Concerns over a Covid scare over a boozy luncheon involving a number of top trainers has left a question mark over Melbourne’s spring race carnival.
A group of top Victoria coaches have become entangled in an alleged Covid rule violation that threatens to disrupt Melbourne’s spring race carnival.
The Racing Victoria integrity team has been notified of a potentially illegal long lunch near Ballarat.
It is alleged that at least a dozen people — mostly trainers — attended the boozy function at Tuki Trout Farm in Smeaton last Thursday.
Racing Victoria is investigating as the latest scandal threatens to shut down an industry that has fought hard to stay open.
A number of Ballarat trainers resigned on Thursday evening after two lunch visitors were identified as close contacts of a person awaiting a Covid test.
“As a result, the other trainers who attended the luncheon were identified as secondary contacts and asked not to come to their stables on Friday morning pending the outcome of that test,” a Racing Victoria spokesman said.
“They were all allowed to return to licensed buildings and racecourses on Friday night.”
But Racing Victoria is still investigating the circumstances surrounding the lunchtime and whether Covid protocols have been violated.
Figureheads from leading Ballarat stables, including senior members of Ciaron Maher Racing and the Tony and Calvin McEvoy stable, attended the meeting.
News Corp has confirmed that head coach Ciaron Maher himself was not involved.
But a Melbourne Cup winning trainer attended the organized function.
The crew is known to have traveled and dined together for several hours.
Racing Victoria said it was aware of allegations that the number of attendees at the long lunch “may have exceeded the rules in regional Victoria, allowing 10 indoor dinners”.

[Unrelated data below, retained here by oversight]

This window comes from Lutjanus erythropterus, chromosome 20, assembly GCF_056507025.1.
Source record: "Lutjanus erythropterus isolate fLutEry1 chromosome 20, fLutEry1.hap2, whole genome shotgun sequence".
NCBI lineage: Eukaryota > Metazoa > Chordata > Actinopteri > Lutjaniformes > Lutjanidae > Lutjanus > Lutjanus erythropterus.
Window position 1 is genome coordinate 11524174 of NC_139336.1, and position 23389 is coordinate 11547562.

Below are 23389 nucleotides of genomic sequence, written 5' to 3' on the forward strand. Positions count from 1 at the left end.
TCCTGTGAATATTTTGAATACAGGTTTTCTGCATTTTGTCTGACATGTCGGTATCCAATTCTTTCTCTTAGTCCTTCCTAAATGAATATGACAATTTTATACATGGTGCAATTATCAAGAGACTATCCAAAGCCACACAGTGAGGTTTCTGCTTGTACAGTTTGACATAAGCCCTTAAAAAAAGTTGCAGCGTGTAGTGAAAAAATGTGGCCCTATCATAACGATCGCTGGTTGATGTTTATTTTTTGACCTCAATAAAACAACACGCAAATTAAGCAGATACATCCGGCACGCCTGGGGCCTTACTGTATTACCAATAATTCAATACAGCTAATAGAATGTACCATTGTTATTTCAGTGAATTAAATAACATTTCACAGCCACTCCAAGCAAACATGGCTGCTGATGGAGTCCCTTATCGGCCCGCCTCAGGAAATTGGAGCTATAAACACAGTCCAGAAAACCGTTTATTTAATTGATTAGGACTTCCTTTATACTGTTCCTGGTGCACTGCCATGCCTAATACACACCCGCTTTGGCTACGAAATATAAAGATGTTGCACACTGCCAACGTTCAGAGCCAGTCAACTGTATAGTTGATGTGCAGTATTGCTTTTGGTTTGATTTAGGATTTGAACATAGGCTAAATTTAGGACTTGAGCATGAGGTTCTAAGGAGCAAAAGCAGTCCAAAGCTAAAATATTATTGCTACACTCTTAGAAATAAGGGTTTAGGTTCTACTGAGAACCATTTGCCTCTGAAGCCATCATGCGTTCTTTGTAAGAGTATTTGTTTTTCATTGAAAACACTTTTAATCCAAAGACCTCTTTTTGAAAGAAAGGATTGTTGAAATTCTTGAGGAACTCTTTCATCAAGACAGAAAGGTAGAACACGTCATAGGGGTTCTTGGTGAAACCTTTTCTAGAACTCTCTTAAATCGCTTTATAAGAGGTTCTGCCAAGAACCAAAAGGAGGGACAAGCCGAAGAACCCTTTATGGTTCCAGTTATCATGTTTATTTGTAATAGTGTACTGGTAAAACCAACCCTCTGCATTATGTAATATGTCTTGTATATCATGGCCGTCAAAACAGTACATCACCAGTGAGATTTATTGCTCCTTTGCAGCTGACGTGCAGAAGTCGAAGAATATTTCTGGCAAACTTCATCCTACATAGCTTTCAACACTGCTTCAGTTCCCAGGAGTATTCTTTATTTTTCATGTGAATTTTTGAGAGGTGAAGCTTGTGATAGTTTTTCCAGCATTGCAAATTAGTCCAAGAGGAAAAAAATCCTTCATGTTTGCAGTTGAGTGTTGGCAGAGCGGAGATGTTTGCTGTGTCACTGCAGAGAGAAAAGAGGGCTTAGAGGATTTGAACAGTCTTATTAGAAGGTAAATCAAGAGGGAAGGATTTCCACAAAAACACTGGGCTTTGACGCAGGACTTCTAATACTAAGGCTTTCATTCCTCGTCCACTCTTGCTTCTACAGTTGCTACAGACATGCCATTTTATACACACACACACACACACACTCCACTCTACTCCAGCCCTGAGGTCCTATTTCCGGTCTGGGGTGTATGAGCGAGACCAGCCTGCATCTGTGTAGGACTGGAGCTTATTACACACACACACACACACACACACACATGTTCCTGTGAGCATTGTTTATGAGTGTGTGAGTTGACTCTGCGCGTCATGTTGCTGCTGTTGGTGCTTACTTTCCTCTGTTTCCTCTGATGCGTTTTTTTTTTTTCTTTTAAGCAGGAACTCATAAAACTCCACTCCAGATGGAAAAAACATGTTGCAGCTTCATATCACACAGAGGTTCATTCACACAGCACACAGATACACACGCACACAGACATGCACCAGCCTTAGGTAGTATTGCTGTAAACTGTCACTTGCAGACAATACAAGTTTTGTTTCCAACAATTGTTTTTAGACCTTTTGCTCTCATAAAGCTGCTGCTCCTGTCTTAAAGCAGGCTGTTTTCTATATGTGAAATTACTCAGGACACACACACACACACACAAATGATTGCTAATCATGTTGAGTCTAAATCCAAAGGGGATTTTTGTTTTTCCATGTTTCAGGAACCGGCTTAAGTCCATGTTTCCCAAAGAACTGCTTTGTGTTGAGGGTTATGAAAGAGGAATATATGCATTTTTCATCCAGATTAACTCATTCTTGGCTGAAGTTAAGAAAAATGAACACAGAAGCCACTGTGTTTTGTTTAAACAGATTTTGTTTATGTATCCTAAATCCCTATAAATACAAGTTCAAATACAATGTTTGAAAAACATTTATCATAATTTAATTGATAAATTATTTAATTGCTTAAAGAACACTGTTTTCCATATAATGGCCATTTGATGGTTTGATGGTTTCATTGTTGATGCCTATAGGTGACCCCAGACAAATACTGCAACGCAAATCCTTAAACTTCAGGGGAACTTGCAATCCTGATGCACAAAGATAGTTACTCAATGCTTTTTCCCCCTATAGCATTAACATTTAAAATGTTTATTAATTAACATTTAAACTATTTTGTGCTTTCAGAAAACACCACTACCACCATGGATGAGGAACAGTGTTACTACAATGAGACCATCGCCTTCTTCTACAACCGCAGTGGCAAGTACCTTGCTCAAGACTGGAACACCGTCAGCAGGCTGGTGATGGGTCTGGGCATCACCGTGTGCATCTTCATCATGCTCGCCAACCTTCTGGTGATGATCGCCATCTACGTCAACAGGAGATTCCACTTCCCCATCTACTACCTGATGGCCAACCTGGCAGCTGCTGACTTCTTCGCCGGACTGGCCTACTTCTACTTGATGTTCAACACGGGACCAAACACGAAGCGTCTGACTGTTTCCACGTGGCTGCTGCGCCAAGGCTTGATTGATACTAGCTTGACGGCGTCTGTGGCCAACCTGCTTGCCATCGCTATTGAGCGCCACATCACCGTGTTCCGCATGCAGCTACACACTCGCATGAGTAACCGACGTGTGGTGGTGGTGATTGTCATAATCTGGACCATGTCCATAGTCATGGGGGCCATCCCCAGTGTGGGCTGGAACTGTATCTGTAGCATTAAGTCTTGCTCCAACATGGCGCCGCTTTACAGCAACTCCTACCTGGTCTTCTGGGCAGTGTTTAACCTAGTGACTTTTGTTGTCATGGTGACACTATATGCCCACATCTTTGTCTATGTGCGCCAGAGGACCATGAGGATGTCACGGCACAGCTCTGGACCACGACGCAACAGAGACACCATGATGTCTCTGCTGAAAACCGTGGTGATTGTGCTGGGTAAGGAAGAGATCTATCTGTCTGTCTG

The racing industry – which has worked hard to stay open – could be at risk of shutdown due to ongoing Covid breaches.
Race chiefs will be forced to take firm action if rules are broken over the long luncheon given the severe sanctions recently imposed on the ‘Airbnb five’ jockeys.
Some of Victoria’s top jockeys – including Jamie Kah, Mark Zahra and Ben Melham – were hit with a late spring carnival ban after the Mornington Peninsula house party.
After that drama, a furious Racing Victoria chief Giles Thompson said: “We have no God-given right to race”.
Pending investigations, further abolition could be imposed, which would disrupt the operations of the stables while still allowing horses to compete.
The incident comes six days after the $2 million Caulfield Guineas.
The $5 million Caulfield Cup is on Saturday, October 16.
News Corp reached out to Racing Victoria last week following a tip from another trainer not involved in the luncheon over possible breaches by operators at Ballarat or Caulfield.
The latest blatant breach infuriated entrants across the state, given the industry’s efforts to ensure racing would continue during the pandemic.
The investigation is likely to be expanded on Monday.
Maher and co-trainer David Eustace have dominated the Victorian race for the past three seasons, while team McEvoy is currently third in the premiership.
Tuki Trout Farm declined to comment.
Originally published as Racing Victoria explores long lunch with leading stable figureheads, Covid close contacts